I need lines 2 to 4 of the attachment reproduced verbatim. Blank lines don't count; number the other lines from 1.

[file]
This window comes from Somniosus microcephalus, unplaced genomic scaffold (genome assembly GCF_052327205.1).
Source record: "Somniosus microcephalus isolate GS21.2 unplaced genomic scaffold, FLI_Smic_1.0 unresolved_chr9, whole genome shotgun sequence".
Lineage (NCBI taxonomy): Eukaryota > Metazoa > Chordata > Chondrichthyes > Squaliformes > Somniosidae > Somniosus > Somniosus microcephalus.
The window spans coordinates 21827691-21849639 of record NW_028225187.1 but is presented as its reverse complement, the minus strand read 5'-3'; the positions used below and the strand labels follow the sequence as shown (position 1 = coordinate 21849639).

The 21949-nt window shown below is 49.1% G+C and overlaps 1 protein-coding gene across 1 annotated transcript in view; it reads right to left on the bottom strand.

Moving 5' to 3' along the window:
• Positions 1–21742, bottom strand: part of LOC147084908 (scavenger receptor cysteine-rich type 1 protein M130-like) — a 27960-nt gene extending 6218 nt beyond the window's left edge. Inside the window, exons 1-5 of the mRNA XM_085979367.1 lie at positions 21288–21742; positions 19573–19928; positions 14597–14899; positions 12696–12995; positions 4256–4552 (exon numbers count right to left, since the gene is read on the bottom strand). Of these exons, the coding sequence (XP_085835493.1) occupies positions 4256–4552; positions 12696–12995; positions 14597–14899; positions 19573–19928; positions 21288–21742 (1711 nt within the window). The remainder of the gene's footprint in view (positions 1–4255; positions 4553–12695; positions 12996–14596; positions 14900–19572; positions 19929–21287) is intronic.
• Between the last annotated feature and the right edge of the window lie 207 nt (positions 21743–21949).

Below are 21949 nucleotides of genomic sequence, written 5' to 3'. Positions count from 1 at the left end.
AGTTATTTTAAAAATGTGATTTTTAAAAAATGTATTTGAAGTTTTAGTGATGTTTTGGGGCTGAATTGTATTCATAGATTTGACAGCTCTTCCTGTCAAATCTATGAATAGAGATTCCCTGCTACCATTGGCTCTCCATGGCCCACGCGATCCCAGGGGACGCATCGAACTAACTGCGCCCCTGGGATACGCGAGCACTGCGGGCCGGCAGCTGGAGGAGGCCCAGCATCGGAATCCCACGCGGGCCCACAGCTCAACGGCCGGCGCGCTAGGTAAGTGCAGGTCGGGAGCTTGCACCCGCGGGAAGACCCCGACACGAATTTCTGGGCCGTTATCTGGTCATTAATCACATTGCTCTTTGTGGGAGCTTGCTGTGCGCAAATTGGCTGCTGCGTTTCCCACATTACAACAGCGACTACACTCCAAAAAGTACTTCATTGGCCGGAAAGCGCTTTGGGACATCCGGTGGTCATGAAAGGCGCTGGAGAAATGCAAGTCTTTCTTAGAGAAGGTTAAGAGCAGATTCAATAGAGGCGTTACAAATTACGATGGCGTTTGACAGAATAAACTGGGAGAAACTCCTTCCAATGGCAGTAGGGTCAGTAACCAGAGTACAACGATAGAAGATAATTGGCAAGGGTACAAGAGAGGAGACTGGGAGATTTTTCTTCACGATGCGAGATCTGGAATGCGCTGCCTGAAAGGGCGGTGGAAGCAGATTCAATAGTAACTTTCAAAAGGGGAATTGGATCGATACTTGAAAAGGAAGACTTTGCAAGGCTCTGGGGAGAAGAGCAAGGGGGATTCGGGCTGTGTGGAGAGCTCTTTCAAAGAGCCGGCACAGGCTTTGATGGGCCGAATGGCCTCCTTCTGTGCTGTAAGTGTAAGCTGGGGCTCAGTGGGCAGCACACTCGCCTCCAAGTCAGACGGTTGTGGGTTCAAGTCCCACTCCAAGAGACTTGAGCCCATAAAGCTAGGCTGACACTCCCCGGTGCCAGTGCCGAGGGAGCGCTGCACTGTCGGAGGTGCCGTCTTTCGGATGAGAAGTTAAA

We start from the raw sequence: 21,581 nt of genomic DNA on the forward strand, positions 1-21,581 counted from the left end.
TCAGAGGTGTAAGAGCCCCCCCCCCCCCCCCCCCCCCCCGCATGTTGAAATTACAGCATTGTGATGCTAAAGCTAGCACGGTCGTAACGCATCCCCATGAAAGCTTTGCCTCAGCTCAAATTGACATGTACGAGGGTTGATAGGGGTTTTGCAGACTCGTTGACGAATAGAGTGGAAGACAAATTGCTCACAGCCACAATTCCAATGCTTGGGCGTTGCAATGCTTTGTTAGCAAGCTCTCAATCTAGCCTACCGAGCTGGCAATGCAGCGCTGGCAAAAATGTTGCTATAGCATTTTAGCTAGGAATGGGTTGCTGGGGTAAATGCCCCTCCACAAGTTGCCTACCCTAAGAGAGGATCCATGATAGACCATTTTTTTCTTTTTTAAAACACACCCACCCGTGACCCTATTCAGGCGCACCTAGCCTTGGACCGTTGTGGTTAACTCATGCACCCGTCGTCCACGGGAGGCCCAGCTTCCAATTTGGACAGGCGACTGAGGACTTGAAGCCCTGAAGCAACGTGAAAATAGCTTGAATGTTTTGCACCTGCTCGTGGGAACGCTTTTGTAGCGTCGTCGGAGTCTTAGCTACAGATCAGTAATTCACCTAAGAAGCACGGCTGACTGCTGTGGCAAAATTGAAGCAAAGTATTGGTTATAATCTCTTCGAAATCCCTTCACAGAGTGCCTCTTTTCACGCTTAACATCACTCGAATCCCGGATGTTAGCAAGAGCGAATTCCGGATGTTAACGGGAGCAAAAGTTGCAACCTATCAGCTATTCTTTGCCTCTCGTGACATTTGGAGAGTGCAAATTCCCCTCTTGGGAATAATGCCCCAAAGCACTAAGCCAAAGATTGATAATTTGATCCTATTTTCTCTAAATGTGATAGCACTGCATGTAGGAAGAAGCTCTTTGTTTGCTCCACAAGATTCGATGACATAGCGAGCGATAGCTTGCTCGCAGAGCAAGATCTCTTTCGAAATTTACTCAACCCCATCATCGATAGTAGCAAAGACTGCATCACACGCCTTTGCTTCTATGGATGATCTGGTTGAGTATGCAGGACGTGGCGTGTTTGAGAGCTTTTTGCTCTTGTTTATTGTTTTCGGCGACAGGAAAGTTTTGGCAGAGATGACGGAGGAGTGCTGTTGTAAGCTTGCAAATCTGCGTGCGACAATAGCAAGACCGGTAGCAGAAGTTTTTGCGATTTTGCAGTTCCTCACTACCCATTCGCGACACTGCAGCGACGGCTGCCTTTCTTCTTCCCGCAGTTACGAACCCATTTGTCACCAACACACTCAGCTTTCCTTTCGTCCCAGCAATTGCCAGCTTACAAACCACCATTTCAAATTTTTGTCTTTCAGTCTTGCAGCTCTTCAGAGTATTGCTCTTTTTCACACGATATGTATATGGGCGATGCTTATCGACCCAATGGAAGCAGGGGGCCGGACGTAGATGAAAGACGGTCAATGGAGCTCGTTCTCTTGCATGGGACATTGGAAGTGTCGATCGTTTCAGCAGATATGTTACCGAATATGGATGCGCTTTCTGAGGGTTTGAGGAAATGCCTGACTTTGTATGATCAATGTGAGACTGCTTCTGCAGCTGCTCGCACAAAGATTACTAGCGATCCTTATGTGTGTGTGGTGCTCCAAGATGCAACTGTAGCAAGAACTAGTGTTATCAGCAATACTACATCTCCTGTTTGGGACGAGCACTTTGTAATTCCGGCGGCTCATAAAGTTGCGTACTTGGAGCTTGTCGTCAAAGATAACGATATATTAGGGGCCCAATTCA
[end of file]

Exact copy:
Source record: "Somniosus microcephalus isolate GS21.2 unplaced genomic scaffold, FLI_Smic_1.0 unresolved_chr9, whole genome shotgun sequence".
Lineage (NCBI taxonomy): Eukaryota > Metazoa > Chordata > Chondrichthyes > Squaliformes > Somniosidae > Somniosus > Somniosus microcephalus.
The window spans coordinates 21827691-21849639 of record NW_028225187.1 but is presented as its reverse complement, the minus strand read 5'-3'; the positions used below and the strand labels follow the sequence as shown (position 1 = coordinate 21849639).